by John Merrick
Walking down the wooden steps last Monday night, the dead-eyed glare of Young Labourites hit you hard. Three days into conference and the bum-fluff and teenage skin is showing through; their father’s suits, 20 years of growth and ale before they fit, are beginning to crease and stain. What kind of twilight zone for the young and awkward had I stepped into?
We paid our money, each of us out of place, and walked into the vaulted cellar bar. There’s an eerie silence. Then it begins: the pulsing intro, rising and crashing, the atmosphere of beery, sweaty hedonism building in the packed out room – and then it hits. I take a step back. What is this? How has it happened? Is it?
This is the LabourList karaoke, apparently an annual event at Labour conferences, and the room is packed with Young Labour revellers and low-level apparatchiks screaming every word to a song whose singular political significance is instantly apparent to anyone familiar with British politics over the past 20 years. They were singing, hand-on-heart and beer-in-the-air, to D:Ream’s Things Can Only Get Better.
On the way to the event I’d been joking with friends about requesting the song. Yet, here they were, Labour activists and members play acting 1997 all on their own.
It’s been suggested in the days since that the besuited Labourites singing their hearts out to Blairite classics was an annual tradition, sung with tongue firming placed in their cheeks. But this was something more insidious than that. It was a phenomena that the anti-Corbyn wing of the party have demonstrated again and again; it was a political sleight of hand allowing them to act out their deepest fantasies whilst simultaneously disavowing them.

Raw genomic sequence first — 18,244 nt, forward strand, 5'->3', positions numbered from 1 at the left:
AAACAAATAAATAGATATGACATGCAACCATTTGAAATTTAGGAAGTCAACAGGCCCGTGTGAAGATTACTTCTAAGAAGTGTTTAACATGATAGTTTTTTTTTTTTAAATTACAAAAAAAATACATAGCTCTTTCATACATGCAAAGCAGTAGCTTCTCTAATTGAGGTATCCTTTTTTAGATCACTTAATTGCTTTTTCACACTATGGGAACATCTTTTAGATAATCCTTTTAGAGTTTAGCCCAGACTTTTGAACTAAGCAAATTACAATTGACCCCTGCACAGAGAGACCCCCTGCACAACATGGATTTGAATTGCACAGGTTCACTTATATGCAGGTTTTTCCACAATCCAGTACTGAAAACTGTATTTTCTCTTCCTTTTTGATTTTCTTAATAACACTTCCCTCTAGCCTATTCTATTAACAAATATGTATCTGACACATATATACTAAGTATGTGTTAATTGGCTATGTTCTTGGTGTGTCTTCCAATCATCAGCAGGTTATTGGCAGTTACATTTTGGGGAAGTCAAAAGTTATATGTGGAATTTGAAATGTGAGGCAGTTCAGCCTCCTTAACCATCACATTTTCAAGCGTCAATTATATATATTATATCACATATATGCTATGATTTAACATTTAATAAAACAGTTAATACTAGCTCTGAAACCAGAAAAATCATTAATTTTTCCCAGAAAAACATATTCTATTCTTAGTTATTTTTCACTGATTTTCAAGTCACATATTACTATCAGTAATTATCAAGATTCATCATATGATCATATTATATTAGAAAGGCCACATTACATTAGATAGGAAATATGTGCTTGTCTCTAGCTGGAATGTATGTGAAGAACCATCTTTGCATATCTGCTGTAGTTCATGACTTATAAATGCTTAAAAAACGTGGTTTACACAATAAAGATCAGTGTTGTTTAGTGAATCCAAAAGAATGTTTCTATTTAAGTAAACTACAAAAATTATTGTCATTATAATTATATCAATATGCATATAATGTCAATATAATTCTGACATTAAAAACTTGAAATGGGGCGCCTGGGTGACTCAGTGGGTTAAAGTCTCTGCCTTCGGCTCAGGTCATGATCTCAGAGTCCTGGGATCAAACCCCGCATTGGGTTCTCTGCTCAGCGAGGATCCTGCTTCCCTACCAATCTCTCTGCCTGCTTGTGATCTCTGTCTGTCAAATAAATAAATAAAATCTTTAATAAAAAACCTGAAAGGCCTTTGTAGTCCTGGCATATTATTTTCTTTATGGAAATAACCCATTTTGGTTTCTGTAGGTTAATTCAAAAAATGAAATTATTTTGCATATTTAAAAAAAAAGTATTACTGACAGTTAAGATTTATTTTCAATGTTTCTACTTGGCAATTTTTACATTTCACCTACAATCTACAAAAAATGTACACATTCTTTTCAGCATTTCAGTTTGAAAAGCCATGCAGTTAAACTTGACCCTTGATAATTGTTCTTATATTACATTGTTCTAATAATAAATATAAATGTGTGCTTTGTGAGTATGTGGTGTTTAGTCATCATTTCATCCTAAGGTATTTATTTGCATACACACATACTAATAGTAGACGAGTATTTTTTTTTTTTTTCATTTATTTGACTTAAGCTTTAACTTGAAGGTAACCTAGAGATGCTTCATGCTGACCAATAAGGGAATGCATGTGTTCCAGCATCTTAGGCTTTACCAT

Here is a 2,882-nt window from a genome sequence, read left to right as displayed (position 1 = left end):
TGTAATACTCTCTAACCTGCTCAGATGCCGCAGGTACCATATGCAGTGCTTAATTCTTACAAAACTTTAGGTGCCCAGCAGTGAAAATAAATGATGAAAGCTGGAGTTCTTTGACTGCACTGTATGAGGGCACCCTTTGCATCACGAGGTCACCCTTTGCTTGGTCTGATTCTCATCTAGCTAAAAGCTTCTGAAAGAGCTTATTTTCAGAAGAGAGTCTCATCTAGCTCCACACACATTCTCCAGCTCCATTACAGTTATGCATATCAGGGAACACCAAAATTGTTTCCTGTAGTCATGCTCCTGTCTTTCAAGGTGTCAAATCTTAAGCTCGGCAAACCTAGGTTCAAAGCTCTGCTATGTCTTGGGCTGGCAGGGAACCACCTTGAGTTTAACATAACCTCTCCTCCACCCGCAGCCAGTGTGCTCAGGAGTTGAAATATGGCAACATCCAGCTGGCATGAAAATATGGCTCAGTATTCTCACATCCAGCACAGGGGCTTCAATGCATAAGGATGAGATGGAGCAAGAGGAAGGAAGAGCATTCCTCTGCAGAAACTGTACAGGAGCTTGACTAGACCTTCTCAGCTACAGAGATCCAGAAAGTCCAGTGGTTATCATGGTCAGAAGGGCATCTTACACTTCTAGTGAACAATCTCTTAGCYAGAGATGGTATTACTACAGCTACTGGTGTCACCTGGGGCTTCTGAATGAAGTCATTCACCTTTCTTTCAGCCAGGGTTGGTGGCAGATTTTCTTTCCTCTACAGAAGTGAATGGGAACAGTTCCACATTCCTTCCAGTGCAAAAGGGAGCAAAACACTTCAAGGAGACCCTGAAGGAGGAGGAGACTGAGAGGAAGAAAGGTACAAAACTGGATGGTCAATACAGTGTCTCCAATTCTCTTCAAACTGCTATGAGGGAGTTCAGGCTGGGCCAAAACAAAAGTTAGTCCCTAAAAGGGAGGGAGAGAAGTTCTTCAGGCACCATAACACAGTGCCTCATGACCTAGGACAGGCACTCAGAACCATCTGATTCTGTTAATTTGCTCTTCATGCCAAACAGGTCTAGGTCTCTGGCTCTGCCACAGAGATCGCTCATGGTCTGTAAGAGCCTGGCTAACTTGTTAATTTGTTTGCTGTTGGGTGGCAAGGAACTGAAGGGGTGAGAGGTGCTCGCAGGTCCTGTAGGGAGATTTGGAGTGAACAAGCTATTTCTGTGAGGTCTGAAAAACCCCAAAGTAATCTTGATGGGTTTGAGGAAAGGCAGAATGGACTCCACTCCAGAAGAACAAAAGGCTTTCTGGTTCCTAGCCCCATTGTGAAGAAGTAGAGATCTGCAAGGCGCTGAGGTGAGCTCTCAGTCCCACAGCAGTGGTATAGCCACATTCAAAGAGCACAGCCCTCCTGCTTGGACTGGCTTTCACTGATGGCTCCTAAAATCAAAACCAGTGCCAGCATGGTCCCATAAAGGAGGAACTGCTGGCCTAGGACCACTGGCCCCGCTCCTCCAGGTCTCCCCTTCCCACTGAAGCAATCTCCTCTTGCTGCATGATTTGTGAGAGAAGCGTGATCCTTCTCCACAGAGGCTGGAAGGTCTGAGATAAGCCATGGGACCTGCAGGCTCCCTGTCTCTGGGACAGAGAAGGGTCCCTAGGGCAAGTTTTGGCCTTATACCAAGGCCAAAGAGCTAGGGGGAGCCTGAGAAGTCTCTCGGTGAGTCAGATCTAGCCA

Before the song ends there’s a rumble from the pulsing mass of bodies; the song is being drowned-out by a chant. I can’t make out the words at first, but as more and more people join in I realize that the word, repeated over and over, is TONY! TONY! TONY!
This is not mere nostalgia but a conscious attempt at historical reenactment. In the years since Jeremy Corbyn’s rise to the leadership of the Labour party, one of the main accusations leveled at him has been one of historical anachronism. The defeat of the Labour New Left around Tony Benn in the ‘80s was seen as a decisive victory for the party modernisers. The left were all donkey jackets and picket lines, whereas the cohort who would eventually gain control of the party in the ‘90s were slick, media savvy and open to the new currents taking control of the old centre-left across the globe. Socialism was the past, the Third Way the future. But what happens to those who believe in their total contemporaneity when they discover that, in fact, they are the dinosaurs?
If modernity was the era of novelty and the singular individual, and postmodernity that of pastiche and the mixing up of styles longs since passed (or in Fredric Jameson’s words the “neutral practice of…mimicry…without the satirical impulse, without laughter”), then what age are we in now? This isn’t merely pastiche. There is nothing new in any of this. This is nostalgia as séance. What happened on Monday night was the conscious attempt to bring back the dead, to resurrect a corpse that died decades ago, and re-live the past as future once again. It is the past seen as that which is most modern. They claim to be simply performing an act – a conscious attempt to play the Blairite clichés – but what if this act is the truth itself?